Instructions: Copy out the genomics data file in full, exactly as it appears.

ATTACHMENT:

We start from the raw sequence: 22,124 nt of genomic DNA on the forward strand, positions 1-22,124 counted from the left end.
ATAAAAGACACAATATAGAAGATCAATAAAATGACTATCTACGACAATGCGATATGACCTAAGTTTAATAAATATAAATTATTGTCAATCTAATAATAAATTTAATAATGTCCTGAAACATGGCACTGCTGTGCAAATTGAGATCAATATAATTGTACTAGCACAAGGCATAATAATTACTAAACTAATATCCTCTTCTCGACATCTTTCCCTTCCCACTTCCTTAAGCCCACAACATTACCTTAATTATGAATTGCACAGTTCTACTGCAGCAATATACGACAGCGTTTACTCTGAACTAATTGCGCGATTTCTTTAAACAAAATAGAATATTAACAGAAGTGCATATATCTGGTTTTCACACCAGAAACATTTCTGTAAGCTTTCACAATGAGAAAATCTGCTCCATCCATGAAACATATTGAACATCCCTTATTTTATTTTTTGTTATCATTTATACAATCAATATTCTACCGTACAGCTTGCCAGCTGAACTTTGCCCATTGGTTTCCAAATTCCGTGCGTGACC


We start from the raw sequence: 22,124 nt of genomic DNA on the forward strand, positions 1-22,124 counted from the left end.
ATAAAAGACACAATATAGAAGATCAATAAAATGACTATCTACGACAATGCGATATGACCTAAGTTTAATAAATATAAATTATTGTCAATCTAATAATAAATTTAATAATGTCCTGAAACATGGCACTGCTGTGCAAATTGAGATCAATATAATTGTACTAGCACAAGGCATAATAATTACTAAACTAATATCCTCTTCTCGACATCTTTCCCTTCCCACTTCCTTAAGCCCACAACATTACCTTAATTATGAATTGCACAGTTCTACTGCAGCAATATACGACAGCGTTTACTCTGAACTAATTGCGCGATTTCTTTAAACAAAATAGAATATTAACAGAAGTGCATATATCTGGTTTTCACACCAGAAACATTTCTGTAAGCTTTCACAATGAGAAAATCTGCTCCATCCATGAAACATATTGAACATCCCTTATTTTATTTTTTGTTATCATTTATACAATCAATATTCTACCGTACAGCTTGCCAGCTGAACTTTGCCCATTGGTTTCCAAATTCCGTGCGTGACC